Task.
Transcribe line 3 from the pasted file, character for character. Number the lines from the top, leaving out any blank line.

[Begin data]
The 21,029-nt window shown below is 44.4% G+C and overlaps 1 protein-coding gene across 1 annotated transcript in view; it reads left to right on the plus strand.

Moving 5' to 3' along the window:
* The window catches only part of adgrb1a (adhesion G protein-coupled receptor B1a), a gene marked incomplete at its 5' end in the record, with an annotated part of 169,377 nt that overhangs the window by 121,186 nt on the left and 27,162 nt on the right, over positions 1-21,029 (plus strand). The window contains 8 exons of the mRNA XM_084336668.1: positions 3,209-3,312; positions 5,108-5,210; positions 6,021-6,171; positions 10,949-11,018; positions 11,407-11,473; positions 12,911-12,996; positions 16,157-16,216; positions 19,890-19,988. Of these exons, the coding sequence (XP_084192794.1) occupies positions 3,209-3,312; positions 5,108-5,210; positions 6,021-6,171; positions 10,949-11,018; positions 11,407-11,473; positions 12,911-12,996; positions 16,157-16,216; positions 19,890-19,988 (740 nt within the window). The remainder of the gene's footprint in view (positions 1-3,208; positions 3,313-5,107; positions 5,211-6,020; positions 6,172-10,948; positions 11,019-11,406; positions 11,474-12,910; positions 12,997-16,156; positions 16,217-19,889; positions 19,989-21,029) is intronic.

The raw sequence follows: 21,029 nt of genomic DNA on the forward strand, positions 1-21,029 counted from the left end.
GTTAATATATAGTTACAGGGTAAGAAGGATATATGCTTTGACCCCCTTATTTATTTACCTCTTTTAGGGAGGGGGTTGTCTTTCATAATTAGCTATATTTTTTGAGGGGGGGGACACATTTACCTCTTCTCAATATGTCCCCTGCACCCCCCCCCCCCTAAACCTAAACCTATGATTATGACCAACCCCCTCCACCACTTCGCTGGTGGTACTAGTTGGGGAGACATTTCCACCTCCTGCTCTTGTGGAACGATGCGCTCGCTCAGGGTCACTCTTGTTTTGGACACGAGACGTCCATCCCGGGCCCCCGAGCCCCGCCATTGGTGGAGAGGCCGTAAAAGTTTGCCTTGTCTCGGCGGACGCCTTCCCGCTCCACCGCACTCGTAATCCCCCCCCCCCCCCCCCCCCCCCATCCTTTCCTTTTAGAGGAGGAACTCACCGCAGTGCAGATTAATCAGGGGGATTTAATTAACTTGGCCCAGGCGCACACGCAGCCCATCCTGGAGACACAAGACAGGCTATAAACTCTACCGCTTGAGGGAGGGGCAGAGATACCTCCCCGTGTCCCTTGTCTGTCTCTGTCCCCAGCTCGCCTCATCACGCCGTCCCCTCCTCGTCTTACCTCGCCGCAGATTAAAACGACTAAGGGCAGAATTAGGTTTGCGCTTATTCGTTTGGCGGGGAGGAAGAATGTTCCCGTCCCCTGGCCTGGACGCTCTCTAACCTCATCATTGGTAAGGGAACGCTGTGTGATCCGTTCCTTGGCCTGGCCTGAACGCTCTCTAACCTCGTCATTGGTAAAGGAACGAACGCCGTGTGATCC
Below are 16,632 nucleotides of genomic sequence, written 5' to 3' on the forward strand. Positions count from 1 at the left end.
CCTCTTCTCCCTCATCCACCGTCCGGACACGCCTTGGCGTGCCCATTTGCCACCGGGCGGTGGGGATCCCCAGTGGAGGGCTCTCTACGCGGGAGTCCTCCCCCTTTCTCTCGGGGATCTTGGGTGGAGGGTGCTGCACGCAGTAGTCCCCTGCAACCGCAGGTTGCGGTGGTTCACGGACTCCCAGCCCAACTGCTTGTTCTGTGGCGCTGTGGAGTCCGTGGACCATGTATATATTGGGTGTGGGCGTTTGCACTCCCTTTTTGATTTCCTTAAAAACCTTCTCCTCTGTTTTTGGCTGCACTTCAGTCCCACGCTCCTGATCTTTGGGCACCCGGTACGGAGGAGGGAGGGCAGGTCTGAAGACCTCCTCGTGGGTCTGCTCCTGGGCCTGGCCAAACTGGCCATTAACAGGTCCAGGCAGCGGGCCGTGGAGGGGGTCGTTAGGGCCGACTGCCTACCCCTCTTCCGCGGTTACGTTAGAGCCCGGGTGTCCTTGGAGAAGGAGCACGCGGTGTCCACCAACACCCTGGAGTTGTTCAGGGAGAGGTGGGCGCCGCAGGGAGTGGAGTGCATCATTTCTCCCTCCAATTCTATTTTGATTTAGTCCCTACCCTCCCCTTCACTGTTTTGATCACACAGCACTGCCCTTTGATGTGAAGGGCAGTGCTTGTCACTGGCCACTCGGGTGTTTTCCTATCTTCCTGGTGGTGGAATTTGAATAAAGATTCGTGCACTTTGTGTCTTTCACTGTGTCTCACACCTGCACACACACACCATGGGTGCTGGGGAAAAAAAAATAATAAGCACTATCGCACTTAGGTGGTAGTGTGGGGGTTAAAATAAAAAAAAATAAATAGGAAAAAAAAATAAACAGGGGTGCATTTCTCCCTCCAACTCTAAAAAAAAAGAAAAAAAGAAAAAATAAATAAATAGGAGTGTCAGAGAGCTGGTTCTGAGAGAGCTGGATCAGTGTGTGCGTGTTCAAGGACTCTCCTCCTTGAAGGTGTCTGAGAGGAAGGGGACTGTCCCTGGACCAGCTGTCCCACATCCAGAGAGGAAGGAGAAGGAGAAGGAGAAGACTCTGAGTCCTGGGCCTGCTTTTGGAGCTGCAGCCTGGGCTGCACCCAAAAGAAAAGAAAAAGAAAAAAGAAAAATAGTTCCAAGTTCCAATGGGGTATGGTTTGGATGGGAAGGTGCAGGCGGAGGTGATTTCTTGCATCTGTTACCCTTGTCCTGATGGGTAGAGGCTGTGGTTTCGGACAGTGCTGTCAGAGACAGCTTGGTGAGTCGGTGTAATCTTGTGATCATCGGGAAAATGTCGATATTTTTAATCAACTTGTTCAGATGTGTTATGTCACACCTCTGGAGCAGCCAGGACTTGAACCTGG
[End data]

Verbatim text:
* The window catches only part of adgrb1a (adhesion G protein-coupled receptor B1a), a gene marked incomplete at its 5' end in the record, with an annotated part of 169,377 nt that overhangs the window by 121,186 nt on the left and 27,162 nt on the right, over positions 1-21,029 (plus strand). The window contains 8 exons of the mRNA XM_084336668.1: positions 3,209-3,312; positions 5,108-5,210; positions 6,021-6,171; positions 10,949-11,018; positions 11,407-11,473; positions 12,911-12,996; positions 16,157-16,216; positions 19,890-19,988. Of these exons, the coding sequence (XP_084192794.1) occupies positions 3,209-3,312; positions 5,108-5,210; positions 6,021-6,171; positions 10,949-11,018; positions 11,407-11,473; positions 12,911-12,996; positions 16,157-16,216; positions 19,890-19,988 (740 nt within the window). The remainder of the gene's footprint in view (positions 1-3,208; positions 3,313-5,107; positions 5,211-6,020; positions 6,172-10,948; positions 11,019-11,406; positions 11,474-12,910; positions 12,997-16,156; positions 16,217-19,889; positions 19,989-21,029) is intronic.